Wednesday, August 29, 2018


My father was the hero I never knew.  He did his best to shepherd Displaced Persons (DPs) from WWII to safe havens at the end of that war, and died in 1952, a few months past his 47th birthday, of his second heart attack, suffered because of the work he did in military government, seconded to the British Army of the Rhine and trying to give refugees a fair shake in the face of Communist Russia.

My step-father was a hero too.  As a Sergeant in the Canadian Black Watch, Royal Highland regiment, he lost two (2) fingers off his right hand and took a bullet through the same arm "somewhere in France" in WWII -- and never talked about it. 

His father died "somewhere in France" in WWI -- 1916 -- leaving behind 3 sons; the youngest -- my step-father -- was aged 2.

Viet Nam was the war being waged when I was in my teens.  I knew that some of the young men in our area -- 16 miles north of the Canada/US border -- went 'south' to sign up and get an education and training in the US Army.  I don't know their names (most were older than I) but...there are those who do.

I couldn't understand that war, and know now -- almost 50 years later -- that many couldn't.  I had rip-roaring arguments about it with my step-father who, having served (and lost) so much,  believed that if/when your country called, you should go.  Even if you had no clear reason (like stopping Hitler) why.

In my early university days I dated a fellow (I still think of him often, and fondly) whose parents were from the U.S. and had moved to Montreal, where his older brother and he were born.  At 18 he renounced his right to US citizenship, in favour of being Canadian -- and a few months later he -- an employee of Canada's Militia that does the Changing of the Guard on Parliament Hill in Ottawa every summer -- found himself guarding our Governor General's home in Ottawa in the midst of the October Crisis, as part of our government's calling on the War Measures Act in the face of terrorism perpetrated at the time by French Canadian nationalists.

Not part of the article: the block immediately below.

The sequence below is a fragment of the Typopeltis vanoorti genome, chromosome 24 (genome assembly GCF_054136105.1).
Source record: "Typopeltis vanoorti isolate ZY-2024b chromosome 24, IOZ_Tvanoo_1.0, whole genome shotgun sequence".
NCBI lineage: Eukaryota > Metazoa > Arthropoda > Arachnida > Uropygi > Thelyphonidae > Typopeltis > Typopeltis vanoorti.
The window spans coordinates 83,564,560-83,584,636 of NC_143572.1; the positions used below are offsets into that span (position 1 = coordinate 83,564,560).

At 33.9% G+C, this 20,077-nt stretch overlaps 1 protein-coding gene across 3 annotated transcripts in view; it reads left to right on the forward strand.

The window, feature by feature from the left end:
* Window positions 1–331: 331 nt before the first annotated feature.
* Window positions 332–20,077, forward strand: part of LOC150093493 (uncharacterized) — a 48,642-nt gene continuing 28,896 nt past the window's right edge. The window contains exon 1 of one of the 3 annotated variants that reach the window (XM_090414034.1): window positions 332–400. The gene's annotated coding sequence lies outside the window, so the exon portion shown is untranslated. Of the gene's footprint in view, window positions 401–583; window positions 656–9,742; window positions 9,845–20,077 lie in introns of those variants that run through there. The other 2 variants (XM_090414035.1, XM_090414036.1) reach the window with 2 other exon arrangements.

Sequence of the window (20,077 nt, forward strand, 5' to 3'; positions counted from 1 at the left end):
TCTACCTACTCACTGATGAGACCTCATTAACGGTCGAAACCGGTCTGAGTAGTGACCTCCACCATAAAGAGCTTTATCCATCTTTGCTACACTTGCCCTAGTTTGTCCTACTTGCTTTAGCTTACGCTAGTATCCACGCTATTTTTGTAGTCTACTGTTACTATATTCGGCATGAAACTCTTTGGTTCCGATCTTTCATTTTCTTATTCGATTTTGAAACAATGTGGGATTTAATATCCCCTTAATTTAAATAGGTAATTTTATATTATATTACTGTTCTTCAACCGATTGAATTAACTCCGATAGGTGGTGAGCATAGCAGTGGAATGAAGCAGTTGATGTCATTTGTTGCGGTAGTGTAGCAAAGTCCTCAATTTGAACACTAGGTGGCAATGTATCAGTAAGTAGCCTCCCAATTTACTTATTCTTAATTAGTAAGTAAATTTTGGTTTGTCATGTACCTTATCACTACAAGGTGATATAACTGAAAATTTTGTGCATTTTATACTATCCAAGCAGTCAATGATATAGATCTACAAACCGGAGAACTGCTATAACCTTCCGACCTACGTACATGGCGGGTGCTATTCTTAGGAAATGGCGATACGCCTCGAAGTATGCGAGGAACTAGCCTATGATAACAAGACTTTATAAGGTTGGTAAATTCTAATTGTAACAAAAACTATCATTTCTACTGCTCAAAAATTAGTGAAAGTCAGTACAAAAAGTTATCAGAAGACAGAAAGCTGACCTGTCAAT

He was a hero too.

But the greatest hero in my life was the one I married, the one I knew best, the one who lived with a terminal, incurable illness for almost 47 years.  He loved me, he loved our children, he inspired all of us to be better than we ever thought we could be.

He found his faith later in his life.  He knew he was blessed.  He honoured his parents -- and he honoured me and his children.

He had many friends. 

Living with him in his last decade was indescribably difficult, especially for his children.

There are no easy roads for heroes.

Today, as I see photos of Mrs. McCain paying tribute to her husband Senator John McCain, another hero -- one about whom she will tell stories as I do about mine -- all I want to say to her is:

"I've travelled your road.  Our husbands lived very different lives, experienced very different challenges and traumas.  They were, each in his turn, heroes -- particularly to those who knew them best.

"I hold you in my prayers and in my arms as a companion who has loved a hero, who has children to comfort and stories to tell.

"May God bless you and keep you; may God's light shine upon you and be gracious to you; may S/He lift the light of God's countenance to you and give you Her/His peace, power and love."  AMEN.

1 comment:

Judy Warner said...

Beautifully expressed, Margaret.